Andrew Uerkwitz, Oppenheimer: Growth Reaccelerates Across Products and Services. Apple delivered better than expected F1Q21 sales/EPS of $111.4B/$1.68 compared to the Street’s $103.3B/$1.42E. The positive surprise was driven by outstanding growth across all products and services. In the December quarter, Apple achieved all-time highs for key product sales as well as active device installed base. While COVID-19-related trends accelerated near-term device sales, management expressed high confidence for future growth from share gain and new products. We believe Apple Silicon’s performance advantage, 5G adoption, and stronger integration of Apple’s own hardware, software, and services will elevate Apple into a new phase of growth and market share gain. Outperform. Target to $160 from $125. (!)
Daniel Ives, Wedbush: Cook & Co. Proving iPhone Supercycle Thesis was Not Just Hype, But a Reality. Last night Apple delivered what we would characterize as “jaw dropper” December quarter with iPhone results beating the Street by $5 billion, which was well above even the most bullish whisper numbers. iPhone 12 success out of the gates was Usain Bolt-like and is clearly on a path to meet the supercycle hype with iPhone units that could easily eclipse the previous Cupertino record from FY15 of 231 million units. Outperform. $175.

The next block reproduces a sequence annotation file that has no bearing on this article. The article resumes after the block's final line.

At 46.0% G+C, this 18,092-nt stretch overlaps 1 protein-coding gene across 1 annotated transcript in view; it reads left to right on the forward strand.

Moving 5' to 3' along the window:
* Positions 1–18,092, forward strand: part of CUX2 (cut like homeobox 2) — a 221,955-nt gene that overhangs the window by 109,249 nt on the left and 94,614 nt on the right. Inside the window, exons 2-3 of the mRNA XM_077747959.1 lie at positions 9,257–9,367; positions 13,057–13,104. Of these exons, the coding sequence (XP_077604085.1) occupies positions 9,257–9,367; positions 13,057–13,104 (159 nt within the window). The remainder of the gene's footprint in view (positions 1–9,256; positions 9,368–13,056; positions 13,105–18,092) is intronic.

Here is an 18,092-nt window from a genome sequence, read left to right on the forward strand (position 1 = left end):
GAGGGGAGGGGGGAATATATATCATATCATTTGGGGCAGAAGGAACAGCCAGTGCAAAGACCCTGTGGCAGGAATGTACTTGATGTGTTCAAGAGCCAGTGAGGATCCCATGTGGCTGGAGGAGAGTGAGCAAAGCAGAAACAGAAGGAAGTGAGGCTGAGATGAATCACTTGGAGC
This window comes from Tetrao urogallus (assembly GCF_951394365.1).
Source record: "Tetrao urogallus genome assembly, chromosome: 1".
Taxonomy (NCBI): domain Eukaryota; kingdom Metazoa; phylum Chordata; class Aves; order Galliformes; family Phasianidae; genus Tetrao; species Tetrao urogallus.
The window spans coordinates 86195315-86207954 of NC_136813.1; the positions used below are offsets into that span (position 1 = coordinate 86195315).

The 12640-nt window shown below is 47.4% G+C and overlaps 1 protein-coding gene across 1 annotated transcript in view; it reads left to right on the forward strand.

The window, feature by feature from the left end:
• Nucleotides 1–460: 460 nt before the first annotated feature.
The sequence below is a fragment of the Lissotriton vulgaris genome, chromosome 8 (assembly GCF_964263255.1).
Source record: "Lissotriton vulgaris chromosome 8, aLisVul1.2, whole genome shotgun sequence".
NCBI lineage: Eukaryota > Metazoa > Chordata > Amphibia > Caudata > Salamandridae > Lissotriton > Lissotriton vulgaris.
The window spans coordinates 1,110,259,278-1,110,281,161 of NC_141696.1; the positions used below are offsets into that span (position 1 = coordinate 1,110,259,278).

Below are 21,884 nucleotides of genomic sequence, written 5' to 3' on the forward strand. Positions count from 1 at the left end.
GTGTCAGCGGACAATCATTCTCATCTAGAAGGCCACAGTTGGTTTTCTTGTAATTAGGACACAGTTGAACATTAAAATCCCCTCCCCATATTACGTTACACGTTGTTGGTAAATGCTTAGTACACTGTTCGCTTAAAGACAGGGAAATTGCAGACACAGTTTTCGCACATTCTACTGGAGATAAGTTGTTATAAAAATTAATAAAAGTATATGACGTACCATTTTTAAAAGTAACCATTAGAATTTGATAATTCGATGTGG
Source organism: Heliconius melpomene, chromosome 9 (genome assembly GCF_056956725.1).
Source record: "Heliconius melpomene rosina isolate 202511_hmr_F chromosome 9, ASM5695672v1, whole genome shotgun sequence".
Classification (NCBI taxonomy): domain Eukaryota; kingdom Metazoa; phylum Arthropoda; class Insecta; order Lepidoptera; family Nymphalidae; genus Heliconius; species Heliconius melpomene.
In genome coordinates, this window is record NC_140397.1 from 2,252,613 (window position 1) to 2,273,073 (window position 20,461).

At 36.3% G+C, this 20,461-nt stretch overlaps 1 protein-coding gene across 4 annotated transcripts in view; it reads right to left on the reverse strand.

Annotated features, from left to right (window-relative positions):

David Vogt, UBS: Solid FY1Q results as expected but shares likely out over their skis given all-time high valuation. Despite a solid iPhone revenue beat relative to both our estimate and consensus, FY1Q iPhone data doesn’t support a “super cycle” (emphasis mine, see above) in our view. Given units have been relatively weak the past several years, FY1Q results in our view likely reflected a modest degree of pent-up demand in large part coming from China (revenue +57%) as expected following soft results in the prior quarter due to a delayed launch… While Services rev was ahead of expectations in the qtr (up 24% YoY vs our 18% est.), Apple noted it expects growth to decelerate in the March qtr due to tough compares (a year ago benefitted from higher App store rev due to lock-downs). We forecast growth to decelerate to 17% in the March qtr. Moreover, we believe long-term Services growth will decelerate to low double-digits in FY22 largely due to slower growth in digital services, which have benefitted from work-from-anywhere related to the COVID-19. Neutral. $115.